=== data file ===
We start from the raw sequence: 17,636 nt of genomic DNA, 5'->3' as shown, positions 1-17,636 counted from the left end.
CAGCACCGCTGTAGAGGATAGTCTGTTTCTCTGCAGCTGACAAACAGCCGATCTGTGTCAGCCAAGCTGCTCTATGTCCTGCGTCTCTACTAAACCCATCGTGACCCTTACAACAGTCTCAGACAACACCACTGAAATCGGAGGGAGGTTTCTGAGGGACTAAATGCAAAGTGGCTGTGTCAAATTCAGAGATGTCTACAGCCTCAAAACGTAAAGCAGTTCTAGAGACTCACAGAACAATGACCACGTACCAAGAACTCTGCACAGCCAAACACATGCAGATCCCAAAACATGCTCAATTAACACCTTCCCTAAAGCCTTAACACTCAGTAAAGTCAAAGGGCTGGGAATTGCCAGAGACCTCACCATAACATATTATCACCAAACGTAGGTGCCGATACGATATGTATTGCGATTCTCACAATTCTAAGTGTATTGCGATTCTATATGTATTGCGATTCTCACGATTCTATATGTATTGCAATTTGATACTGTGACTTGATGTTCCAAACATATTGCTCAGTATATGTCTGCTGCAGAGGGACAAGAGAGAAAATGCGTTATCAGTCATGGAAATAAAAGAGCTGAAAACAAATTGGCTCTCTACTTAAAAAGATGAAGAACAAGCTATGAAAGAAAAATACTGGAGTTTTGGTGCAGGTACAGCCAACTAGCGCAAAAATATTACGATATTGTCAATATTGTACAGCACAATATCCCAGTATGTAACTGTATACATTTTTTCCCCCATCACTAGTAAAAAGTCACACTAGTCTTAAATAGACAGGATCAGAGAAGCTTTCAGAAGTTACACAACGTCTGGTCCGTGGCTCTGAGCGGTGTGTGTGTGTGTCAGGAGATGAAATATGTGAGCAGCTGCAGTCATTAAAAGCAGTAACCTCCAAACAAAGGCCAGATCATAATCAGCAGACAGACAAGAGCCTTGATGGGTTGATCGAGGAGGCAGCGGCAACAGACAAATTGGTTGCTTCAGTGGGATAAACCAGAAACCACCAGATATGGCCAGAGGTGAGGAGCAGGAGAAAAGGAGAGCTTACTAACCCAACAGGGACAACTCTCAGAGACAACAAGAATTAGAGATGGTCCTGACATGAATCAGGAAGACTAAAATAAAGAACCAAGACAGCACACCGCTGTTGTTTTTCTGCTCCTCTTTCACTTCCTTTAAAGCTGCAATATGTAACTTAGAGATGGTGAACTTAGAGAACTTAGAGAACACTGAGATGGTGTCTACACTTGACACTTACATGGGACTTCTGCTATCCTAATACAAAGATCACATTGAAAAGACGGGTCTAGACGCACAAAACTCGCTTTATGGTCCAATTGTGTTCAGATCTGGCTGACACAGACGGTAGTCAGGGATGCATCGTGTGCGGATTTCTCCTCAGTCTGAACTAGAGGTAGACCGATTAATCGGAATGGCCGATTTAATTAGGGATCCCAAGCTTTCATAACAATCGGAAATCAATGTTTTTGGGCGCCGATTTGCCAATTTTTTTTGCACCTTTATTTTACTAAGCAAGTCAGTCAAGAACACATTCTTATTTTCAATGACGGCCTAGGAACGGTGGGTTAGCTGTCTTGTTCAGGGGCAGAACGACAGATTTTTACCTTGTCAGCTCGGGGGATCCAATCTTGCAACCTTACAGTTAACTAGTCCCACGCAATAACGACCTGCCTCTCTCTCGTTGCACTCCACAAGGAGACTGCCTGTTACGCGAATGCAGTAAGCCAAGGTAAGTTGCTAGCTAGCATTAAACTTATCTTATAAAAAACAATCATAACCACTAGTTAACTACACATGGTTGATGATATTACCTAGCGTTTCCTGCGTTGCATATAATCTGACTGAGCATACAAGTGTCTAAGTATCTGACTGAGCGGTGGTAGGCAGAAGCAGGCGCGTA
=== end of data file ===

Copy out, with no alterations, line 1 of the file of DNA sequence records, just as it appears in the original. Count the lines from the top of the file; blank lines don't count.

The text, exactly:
We start from the raw sequence: 17,636 nt of genomic DNA, 5'->3' as shown, positions 1-17,636 counted from the left end.